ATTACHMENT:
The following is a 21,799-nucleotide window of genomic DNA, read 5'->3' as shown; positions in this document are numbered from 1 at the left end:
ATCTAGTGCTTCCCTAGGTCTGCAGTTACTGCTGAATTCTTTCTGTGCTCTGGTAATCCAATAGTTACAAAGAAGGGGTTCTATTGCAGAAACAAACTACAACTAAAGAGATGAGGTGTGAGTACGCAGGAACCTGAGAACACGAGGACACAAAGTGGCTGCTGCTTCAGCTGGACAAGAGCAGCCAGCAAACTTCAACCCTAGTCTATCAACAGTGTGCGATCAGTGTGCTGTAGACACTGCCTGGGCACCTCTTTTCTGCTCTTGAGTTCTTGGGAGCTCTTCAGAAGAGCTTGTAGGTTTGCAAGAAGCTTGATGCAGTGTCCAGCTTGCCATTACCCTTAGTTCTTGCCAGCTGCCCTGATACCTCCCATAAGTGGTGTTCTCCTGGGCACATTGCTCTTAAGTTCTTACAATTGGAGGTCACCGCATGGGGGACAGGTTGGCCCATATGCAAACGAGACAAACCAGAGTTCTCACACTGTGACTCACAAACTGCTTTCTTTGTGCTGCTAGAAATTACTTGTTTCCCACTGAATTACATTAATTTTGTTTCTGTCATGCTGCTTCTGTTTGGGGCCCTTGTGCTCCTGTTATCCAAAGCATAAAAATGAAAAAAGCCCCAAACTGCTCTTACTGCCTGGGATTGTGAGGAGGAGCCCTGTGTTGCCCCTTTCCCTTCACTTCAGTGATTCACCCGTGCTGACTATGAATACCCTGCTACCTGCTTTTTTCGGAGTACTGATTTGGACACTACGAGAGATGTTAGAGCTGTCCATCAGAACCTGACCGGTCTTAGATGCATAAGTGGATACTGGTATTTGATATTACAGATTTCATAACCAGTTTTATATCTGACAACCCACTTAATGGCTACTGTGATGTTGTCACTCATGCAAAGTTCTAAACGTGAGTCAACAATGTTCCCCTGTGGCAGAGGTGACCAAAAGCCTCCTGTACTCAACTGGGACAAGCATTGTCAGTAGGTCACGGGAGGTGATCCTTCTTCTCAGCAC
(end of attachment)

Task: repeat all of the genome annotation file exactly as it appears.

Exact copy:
The following is a 21,799-nucleotide window of genomic DNA, read 5'->3' as shown; positions in this document are numbered from 1 at the left end:
ATCTAGTGCTTCCCTAGGTCTGCAGTTACTGCTGAATTCTTTCTGTGCTCTGGTAATCCAATAGTTACAAAGAAGGGGTTCTATTGCAGAAACAAACTACAACTAAAGAGATGAGGTGTGAGTACGCAGGAACCTGAGAACACGAGGACACAAAGTGGCTGCTGCTTCAGCTGGACAAGAGCAGCCAGCAAACTTCAACCCTAGTCTATCAACAGTGTGCGATCAGTGTGCTGTAGACACTGCCTGGGCACCTCTTTTCTGCTCTTGAGTTCTTGGGAGCTCTTCAGAAGAGCTTGTAGGTTTGCAAGAAGCTTGATGCAGTGTCCAGCTTGCCATTACCCTTAGTTCTTGCCAGCTGCCCTGATACCTCCCATAAGTGGTGTTCTCCTGGGCACATTGCTCTTAAGTTCTTACAATTGGAGGTCACCGCATGGGGGACAGGTTGGCCCATATGCAAACGAGACAAACCAGAGTTCTCACACTGTGACTCACAAACTGCTTTCTTTGTGCTGCTAGAAATTACTTGTTTCCCACTGAATTACATTAATTTTGTTTCTGTCATGCTGCTTCTGTTTGGGGCCCTTGTGCTCCTGTTATCCAAAGCATAAAAATGAAAAAAGCCCCAAACTGCTCTTACTGCCTGGGATTGTGAGGAGGAGCCCTGTGTTGCCCCTTTCCCTTCACTTCAGTGATTCACCCGTGCTGACTATGAATACCCTGCTACCTGCTTTTTTCGGAGTACTGATTTGGACACTACGAGAGATGTTAGAGCTGTCCATCAGAACCTGACCGGTCTTAGATGCATAAGTGGATACTGGTATTTGATATTACAGATTTCATAACCAGTTTTATATCTGACAACCCACTTAATGGCTACTGTGATGTTGTCACTCATGCAAAGTTCTAAACGTGAGTCAACAATGTTCCCCTGTGGCAGAGGTGACCAAAAGCCTCCTGTACTCAACTGGGACAAGCATTGTCAGTAGGTCACGGGAGGTGATCCTTCTTCTCAGCAC